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3825 issues after IOS upgrade (cpu, netflow)

Nikolaos Milas
Beginner
Beginner

Hello,

I have just upgraded two routers 3825 from Version 12.4(9)T2 to 12.4(24)T8 (Advanced Enterprise).

Things seem to be running smoothly after upgrade (no reported serious issues) but CPU load has increased significantly. On one of the routers it went up from 15-25% average, to 60-70% average (in the few hours we are watching it).

Can someone suggest if this is expected and normal behavior or not?

After the upgrade, I noticed that both routers have issues with netflow exporting.

My configuration was:

ip flow-cache timeout active 1
ip flow-export source Loopback0
ip flow-export version 9
ip flow-export interface-names
ip flow-export destination 195.251.xxx.xxx 9995
ip flow-top-talkers
 top 10
 sort-by bytes
 cache-timeout 3600000

After the upgrade, the line:

ip flow-export interface-names

has been removed automatically and if I add it manually, it still is not displayed.

Router interface netflow configuration is using only "ip flow ingress" statements on all interfaces (as is usually suggested).

After upgrade, the automatically-modified (during upgrade) running-configuration file has removed from all interfaces the statement:

ipv6 flow ingress

No ipv6 reporting is being made since then. (I tried to enter the same statement again manually, but it did not accept it.)

Can you please suggest a reason for this behavior and indicate possible solutions?

Here follow some diagrams (upgrade point is clearly visible) from one of the two routers:

Main interface (connection to ISP):

Some more interfaces:

Please advise.

Nick

5 Replies 5

Nikolaos Milas
Beginner
Beginner

Let me add the following info to the high CPU problem:

1. High interrupt percentage (without any particularly significant network load):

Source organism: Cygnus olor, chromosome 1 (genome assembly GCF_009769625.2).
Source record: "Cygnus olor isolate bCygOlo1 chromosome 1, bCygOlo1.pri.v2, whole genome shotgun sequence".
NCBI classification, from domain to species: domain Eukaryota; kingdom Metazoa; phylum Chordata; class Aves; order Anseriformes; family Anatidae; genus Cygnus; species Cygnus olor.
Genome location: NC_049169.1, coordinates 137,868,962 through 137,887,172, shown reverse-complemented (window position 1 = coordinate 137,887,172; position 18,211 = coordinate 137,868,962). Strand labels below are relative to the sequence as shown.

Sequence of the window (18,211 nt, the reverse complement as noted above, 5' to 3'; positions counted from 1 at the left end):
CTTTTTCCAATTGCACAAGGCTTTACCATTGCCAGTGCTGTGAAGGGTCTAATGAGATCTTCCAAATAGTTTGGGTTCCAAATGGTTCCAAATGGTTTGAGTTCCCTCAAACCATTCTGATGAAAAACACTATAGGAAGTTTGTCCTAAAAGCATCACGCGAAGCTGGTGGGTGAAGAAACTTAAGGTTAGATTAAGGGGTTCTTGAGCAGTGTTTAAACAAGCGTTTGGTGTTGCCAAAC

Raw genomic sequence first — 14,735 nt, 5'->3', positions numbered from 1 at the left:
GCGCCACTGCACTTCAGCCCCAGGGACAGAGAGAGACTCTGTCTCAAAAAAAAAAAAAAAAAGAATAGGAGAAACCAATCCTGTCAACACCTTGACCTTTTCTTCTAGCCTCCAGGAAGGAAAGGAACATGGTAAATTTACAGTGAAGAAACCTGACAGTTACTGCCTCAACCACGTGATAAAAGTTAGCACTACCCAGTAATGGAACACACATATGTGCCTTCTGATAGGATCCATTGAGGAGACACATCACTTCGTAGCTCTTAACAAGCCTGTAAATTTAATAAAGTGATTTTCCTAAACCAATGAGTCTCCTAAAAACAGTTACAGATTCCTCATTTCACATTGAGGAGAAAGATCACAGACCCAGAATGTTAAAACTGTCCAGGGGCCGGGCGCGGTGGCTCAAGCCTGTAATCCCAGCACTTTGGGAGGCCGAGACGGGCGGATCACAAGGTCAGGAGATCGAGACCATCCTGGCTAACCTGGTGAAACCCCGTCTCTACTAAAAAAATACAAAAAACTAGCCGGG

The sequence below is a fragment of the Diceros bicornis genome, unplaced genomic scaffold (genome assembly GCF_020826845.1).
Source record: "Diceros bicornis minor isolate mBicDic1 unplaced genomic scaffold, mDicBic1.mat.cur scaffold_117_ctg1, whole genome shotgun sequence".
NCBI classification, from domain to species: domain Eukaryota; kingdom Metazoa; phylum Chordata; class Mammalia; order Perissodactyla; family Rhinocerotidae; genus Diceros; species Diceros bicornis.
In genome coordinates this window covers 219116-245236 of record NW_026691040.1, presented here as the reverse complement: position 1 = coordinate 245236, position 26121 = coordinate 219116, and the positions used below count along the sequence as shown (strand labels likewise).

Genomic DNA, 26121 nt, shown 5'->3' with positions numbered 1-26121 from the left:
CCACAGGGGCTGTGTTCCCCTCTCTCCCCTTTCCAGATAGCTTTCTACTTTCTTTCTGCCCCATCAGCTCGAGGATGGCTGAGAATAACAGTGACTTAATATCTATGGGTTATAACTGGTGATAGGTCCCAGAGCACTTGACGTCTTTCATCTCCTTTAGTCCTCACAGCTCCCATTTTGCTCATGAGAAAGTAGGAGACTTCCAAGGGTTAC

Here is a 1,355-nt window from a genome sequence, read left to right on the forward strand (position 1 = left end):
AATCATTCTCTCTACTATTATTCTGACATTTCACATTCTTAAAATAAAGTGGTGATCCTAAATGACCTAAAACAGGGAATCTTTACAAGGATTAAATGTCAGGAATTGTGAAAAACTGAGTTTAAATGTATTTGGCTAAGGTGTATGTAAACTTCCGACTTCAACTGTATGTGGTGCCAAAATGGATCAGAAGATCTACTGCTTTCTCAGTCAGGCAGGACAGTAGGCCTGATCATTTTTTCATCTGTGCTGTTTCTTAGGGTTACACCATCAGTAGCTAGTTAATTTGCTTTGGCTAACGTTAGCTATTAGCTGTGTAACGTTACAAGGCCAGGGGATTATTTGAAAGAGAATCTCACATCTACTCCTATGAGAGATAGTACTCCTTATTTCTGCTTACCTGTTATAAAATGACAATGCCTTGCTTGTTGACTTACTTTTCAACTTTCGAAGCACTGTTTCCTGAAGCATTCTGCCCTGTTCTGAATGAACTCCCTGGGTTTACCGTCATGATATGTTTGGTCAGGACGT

noa-pen#show processes cpu sorted
CPU utilization for five seconds: 78%/31%; one minute: 73%; five minutes: 73%
 PID Runtime(ms)     Invoked      uSecs   5Sec   1Min   5Min TTY Process
 114     3031176     4953163        611 44.00% 40.95% 40.79%   0 IP Input         
  42      101512        5694      17827  1.83%  1.79%  1.78%   0 Per-Second Jobs  
 178       10772     1160649          9  0.47%  0.45%  0.46%   0 HQF Shaper Backg
  51        1780          96      18541  0.31%  0.03%  0.00%   0 Per-minute Jobs  
   2         544        1134        479  0.07%  0.03%  0.02%   0 Load Meter       
 153         836       26245         31  0.07%  0.03%  0.02%   0 TCP Timer        
 306        4864       27319        178  0.07%  0.07%  0.07%   0 IPv6 Input       
 179         720       55993         12  0.07%  0.02%  0.02%   0 RBSCP Background
 307        2008       34419         58  0.07%  0.07%  0.07%   0 IPv6 ND          
 141        2388        8692        274  0.07%  0.08%  0.07%   0 CEF: IPv4 proces
  19        5960       29324        203  0.07%  0.07%  0.07%   0 ARP Input        
 228         796       17104         46  0.07%  0.02%  0.00%   0 OSPF-120 Hello   
  12          28        5544          5  0.00%  0.00%  0.00%   0 IPC Deferred Por
  11          72        5544         12  0.00%  0.00%  0.00%   0 IPC Periodic Tim
  10           0           1          0  0.00%  0.00%  0.00%   0 IPC Zone Manager
...

Never in the past did we have such loads:

The arrow shows the upgrade time.

Here is the primary (connection to ISP) interface config, for your reference. (This config is similar to other interfaces config.):

interface GigabitEthernet0/0.102
 encapsulation dot1Q 102
 ip address 62.xxx.xxx.xxx 255.255.255.254
 ip access-group 100 in
 ip access-group 101 out
 ip verify unicast reverse-path 103
 no ip redirects
 no ip unreachables
 no ip proxy-arp
 ip nbar protocol-discovery
 ip flow ingress
 ip nat outside
 ip virtual-reassembly
 no ip mroute-cache
 ipv6 address 2001:648:2FFD:xxx:xxx::2/126